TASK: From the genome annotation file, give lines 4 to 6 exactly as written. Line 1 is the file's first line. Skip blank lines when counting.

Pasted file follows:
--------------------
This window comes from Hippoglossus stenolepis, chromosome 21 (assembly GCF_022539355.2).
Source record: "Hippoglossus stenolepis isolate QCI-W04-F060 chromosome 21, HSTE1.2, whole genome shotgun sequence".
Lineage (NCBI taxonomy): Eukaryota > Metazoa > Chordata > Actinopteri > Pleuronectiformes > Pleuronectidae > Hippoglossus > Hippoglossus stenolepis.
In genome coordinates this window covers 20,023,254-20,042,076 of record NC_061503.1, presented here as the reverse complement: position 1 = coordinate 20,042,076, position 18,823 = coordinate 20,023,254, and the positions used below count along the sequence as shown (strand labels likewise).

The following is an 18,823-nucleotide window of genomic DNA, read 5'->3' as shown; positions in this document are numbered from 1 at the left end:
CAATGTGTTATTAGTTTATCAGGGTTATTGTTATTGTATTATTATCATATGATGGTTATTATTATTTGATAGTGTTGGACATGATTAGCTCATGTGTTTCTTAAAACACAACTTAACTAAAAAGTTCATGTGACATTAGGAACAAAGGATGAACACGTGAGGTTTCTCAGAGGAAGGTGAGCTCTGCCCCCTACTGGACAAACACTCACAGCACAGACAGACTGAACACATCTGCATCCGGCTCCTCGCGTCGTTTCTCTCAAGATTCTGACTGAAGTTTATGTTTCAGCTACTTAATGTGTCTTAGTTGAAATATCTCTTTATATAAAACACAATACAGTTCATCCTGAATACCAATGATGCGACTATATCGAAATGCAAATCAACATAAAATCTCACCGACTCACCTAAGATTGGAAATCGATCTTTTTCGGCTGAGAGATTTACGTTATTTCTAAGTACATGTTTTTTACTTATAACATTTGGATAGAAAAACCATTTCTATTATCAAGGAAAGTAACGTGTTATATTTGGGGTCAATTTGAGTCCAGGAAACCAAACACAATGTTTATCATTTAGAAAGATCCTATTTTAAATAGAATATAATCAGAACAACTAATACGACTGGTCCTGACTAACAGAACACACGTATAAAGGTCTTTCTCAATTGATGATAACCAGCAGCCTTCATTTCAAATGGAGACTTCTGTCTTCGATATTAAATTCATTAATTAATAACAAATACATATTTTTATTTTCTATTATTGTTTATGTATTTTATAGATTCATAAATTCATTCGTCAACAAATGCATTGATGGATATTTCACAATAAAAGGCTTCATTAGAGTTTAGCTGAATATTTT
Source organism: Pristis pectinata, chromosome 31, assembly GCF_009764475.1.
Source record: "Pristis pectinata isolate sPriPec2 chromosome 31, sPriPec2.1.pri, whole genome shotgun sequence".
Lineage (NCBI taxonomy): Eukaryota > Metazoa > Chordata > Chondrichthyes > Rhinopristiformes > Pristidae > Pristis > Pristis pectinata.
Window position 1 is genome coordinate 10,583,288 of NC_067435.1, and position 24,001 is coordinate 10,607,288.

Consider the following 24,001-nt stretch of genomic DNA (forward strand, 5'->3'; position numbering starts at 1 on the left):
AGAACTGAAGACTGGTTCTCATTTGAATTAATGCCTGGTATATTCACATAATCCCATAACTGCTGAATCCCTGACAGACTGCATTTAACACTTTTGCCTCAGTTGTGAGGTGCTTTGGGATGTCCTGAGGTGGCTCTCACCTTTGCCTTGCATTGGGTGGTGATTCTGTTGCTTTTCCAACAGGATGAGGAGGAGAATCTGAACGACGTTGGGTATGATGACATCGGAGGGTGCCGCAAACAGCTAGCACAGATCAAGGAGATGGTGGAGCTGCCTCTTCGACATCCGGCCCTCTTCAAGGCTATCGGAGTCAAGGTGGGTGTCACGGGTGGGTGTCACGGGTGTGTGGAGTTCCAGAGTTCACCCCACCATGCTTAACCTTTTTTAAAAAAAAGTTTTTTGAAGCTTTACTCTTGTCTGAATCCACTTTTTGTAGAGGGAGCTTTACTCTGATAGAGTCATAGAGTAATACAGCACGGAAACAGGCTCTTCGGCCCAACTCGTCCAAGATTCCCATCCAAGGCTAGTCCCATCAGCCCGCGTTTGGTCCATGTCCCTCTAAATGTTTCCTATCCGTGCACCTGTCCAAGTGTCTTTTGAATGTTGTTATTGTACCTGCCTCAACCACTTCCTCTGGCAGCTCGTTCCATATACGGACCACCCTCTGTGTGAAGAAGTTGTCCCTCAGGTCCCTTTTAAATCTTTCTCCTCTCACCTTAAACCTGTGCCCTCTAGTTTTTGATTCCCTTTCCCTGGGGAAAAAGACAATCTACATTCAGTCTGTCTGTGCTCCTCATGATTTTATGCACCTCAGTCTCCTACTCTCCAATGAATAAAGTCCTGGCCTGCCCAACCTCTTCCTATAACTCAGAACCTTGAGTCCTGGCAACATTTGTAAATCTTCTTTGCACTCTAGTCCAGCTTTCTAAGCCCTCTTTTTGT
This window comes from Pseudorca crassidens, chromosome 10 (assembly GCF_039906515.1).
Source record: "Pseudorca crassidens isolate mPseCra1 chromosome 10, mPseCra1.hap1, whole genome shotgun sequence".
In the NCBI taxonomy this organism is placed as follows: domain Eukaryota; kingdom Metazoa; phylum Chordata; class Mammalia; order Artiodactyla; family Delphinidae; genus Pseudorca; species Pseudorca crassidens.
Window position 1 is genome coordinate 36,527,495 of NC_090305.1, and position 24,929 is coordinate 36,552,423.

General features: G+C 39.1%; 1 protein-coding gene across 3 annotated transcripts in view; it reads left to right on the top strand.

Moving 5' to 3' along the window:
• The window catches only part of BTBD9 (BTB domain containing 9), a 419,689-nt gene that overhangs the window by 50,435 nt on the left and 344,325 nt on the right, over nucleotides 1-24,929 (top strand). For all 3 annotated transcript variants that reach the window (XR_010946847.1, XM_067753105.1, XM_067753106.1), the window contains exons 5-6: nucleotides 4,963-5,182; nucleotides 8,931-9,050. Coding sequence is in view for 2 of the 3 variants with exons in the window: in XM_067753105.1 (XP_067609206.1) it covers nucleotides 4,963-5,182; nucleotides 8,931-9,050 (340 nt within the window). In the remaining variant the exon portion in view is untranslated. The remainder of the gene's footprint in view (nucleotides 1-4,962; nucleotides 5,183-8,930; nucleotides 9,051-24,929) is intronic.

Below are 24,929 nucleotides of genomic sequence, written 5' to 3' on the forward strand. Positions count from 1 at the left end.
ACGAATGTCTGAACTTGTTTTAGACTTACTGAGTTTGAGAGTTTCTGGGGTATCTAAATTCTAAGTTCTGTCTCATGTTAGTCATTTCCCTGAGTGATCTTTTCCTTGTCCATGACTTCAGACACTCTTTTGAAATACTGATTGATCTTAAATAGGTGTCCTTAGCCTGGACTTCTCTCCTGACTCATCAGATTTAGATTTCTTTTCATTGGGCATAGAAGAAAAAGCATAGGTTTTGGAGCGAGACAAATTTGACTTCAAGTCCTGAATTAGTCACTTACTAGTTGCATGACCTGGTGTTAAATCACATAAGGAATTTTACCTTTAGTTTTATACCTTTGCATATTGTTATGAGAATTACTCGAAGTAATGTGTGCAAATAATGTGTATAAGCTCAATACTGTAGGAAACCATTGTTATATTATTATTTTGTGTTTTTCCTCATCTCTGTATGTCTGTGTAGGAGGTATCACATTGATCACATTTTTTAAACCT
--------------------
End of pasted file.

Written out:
In genome coordinates this window covers 20,023,254-20,042,076 of record NC_061503.1, presented here as the reverse complement: position 1 = coordinate 20,042,076, position 18,823 = coordinate 20,023,254, and the positions used below count along the sequence as shown (strand labels likewise).

The following is an 18,823-nucleotide window of genomic DNA, read 5'->3' as shown; positions in this document are numbered from 1 at the left end:
CAATGTGTTATTAGTTTATCAGGGTTATTGTTATTGTATTATTATCATATGATGGTTATTATTATTTGATAGTGTTGGACATGATTAGCTCATGTGTTTCTTAAAACACAACTTAACTAAAAAGTTCATGTGACATTAGGAACAAAGGATGAACACGTGAGGTTTCTCAGAGGAAGGTGAGCTCTGCCCCCTACTGGACAAACACTCACAGCACAGACAGACTGAACACATCTGCATCCGGCTCCTCGCGTCGTTTCTCTCAAGATTCTGACTGAAGTTTATGTTTCAGCTACTTAATGTGTCTTAGTTGAAATATCTCTTTATATAAAACACAATACAGTTCATCCTGAATACCAATGATGCGACTATATCGAAATGCAAATCAACATAAAATCTCACCGACTCACCTAAGATTGGAAATCGATCTTTTTCGGCTGAGAGATTTACGTTATTTCTAAGTACATGTTTTTTACTTATAACATTTGGATAGAAAAACCATTTCTATTATCAAGGAAAGTAACGTGTTATATTTGGGGTCAATTTGAGTCCAGGAAACCAAACACAATGTTTATCATTTAGAAAGATCCTATTTTAAATAGAATATAATCAGAACAACTAATACGACTGGTCCTGACTAACAGAACACACGTATAAAGGTCTTTCTCAATTGATGATAACCAGCAGCCTTCATTTCAAATGGAGACTTCTGTCTTCGATATTAAATTCATTAATTAATAACAAATACATATTTTTATTTTCTATTATTGTTTATGTATTTTATAGATTCATAAATTCATTCGTCAACAAATGCATTGATGGATATTTCACAATAAAAGGCTTCATTAGAGTTTAGCTGAATATTTT